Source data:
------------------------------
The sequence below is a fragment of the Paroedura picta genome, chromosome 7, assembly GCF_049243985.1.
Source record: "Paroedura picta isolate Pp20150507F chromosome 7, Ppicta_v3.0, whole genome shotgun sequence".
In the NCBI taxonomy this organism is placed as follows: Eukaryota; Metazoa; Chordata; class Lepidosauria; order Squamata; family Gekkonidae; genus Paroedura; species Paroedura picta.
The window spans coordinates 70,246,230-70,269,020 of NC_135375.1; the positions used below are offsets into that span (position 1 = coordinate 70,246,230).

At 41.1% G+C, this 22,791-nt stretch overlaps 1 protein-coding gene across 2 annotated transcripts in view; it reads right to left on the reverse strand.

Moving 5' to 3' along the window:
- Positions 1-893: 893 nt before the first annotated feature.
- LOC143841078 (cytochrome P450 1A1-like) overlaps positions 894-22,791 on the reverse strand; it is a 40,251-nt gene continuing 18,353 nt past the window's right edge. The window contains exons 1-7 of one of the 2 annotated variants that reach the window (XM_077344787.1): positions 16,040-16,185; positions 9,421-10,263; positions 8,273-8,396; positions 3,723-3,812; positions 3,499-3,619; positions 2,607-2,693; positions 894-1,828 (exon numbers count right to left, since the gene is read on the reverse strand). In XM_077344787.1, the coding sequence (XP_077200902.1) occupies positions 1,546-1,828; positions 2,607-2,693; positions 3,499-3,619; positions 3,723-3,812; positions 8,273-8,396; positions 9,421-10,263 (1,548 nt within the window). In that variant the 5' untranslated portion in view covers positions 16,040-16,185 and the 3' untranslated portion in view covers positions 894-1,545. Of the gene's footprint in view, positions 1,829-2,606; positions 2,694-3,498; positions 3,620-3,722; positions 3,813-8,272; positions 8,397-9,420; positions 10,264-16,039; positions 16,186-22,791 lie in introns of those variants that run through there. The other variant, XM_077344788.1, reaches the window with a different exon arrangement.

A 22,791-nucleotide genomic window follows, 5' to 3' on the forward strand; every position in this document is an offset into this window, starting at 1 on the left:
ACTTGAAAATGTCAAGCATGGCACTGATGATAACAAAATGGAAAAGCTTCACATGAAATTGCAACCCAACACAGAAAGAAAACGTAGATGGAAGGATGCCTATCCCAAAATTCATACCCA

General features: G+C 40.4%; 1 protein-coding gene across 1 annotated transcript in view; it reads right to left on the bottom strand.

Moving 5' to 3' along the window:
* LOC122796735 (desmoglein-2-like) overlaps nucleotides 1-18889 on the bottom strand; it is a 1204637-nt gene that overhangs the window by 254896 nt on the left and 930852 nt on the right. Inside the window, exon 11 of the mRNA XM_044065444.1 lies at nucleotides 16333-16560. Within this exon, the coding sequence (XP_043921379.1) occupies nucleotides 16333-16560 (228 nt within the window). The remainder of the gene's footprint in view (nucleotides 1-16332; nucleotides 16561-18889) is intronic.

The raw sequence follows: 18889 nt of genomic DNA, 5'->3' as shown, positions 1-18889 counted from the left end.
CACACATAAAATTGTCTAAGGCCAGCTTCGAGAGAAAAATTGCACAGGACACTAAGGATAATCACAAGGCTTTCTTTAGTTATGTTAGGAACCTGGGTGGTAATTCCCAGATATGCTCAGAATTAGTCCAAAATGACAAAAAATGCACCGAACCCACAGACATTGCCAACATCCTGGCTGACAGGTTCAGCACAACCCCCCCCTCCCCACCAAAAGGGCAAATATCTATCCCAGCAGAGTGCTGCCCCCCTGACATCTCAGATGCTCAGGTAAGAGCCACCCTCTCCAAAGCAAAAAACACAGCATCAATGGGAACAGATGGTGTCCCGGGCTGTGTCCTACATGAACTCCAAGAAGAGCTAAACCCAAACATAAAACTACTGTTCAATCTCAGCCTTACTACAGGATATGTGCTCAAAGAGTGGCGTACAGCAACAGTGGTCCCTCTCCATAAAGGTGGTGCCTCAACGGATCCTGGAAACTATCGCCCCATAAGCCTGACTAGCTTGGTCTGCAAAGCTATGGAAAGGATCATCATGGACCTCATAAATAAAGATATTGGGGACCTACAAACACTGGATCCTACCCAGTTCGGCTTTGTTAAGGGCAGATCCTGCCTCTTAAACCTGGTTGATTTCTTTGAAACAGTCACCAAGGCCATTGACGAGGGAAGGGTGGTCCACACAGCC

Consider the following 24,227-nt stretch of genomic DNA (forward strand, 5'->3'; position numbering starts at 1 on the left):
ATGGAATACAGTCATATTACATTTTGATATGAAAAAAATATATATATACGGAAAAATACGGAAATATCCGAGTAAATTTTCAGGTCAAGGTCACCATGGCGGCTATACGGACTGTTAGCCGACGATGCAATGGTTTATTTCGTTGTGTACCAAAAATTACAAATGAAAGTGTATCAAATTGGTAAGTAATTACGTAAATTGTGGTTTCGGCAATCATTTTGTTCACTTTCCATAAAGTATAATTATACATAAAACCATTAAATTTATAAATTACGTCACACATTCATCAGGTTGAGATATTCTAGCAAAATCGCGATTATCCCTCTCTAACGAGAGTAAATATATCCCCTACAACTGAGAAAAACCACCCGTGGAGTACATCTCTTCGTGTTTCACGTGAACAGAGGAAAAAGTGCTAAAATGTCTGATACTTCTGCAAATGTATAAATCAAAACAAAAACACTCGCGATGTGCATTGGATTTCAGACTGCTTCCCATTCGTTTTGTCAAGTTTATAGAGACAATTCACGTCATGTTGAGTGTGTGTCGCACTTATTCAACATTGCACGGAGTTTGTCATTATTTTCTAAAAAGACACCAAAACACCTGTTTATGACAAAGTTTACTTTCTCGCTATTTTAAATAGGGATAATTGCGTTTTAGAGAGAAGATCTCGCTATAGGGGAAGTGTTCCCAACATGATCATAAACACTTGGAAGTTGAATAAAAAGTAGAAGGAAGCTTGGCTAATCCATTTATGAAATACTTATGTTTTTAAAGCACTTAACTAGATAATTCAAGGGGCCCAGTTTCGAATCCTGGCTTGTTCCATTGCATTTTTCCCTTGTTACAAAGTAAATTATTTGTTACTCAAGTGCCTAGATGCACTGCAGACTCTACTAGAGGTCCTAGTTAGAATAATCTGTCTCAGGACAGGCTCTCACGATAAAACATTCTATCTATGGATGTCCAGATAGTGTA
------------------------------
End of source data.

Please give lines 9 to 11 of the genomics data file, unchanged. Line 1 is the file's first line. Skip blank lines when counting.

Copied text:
A 22,791-nucleotide genomic window follows, 5' to 3' on the forward strand; every position in this document is an offset into this window, starting at 1 on the left:
ACTTGAAAATGTCAAGCATGGCACTGATGATAACAAAATGGAAAAGCTTCACATGAAATTGCAACCCAACACAGAAAGAAAACGTAGATGGAAGGATGCCTATCCCAAAATTCATACCCA

General features: G+C 40.4%; 1 protein-coding gene across 1 annotated transcript in view; it reads right to left on the bottom strand.